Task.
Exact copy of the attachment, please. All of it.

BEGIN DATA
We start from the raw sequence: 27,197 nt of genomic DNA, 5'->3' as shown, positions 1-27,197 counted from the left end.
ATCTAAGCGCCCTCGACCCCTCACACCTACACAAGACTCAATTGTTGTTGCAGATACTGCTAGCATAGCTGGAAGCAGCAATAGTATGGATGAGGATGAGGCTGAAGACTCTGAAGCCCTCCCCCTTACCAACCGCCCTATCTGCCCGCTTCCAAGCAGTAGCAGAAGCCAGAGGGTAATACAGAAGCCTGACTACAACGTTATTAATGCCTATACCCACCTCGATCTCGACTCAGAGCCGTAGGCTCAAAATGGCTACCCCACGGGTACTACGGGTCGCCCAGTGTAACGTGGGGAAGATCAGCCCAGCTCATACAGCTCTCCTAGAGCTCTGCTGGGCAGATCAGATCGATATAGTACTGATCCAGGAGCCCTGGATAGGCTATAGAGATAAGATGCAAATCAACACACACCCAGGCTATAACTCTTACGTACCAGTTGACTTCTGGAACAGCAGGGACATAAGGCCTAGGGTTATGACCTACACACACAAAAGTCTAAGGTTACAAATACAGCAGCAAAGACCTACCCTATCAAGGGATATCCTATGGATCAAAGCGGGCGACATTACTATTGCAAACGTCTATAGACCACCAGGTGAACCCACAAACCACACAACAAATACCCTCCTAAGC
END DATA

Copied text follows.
We start from the raw sequence: 27,197 nt of genomic DNA, 5'->3' as shown, positions 1-27,197 counted from the left end.
ATCTAAGCGCCCTCGACCCCTCACACCTACACAAGACTCAATTGTTGTTGCAGATACTGCTAGCATAGCTGGAAGCAGCAATAGTATGGATGAGGATGAGGCTGAAGACTCTGAAGCCCTCCCCCTTACCAACCGCCCTATCTGCCCGCTTCCAAGCAGTAGCAGAAGCCAGAGGGTAATACAGAAGCCTGACTACAACGTTATTAATGCCTATACCCACCTCGATCTCGACTCAGAGCCGTAGGCTCAAAATGGCTACCCCACGGGTACTACGGGTCGCCCAGTGTAACGTGGGGAAGATCAGCCCAGCTCATACAGCTCTCCTAGAGCTCTGCTGGGCAGATCAGATCGATATAGTACTGATCCAGGAGCCCTGGATAGGCTATAGAGATAAGATGCAAATCAACACACACCCAGGCTATAACTCTTACGTACCAGTTGACTTCTGGAACAGCAGGGACATAAGGCCTAGGGTTATGACCTACACACACAAAAGTCTAAGGTTACAAATACAGCAGCAAAGACCTACCCTATCAAGGGATATCCTATGGATCAAAGCGGGCGACATTACTATTGCAAACGTCTATAGACCACCAGGTGAACCCACAAACCACACAACAAATACCCTCCTAAGC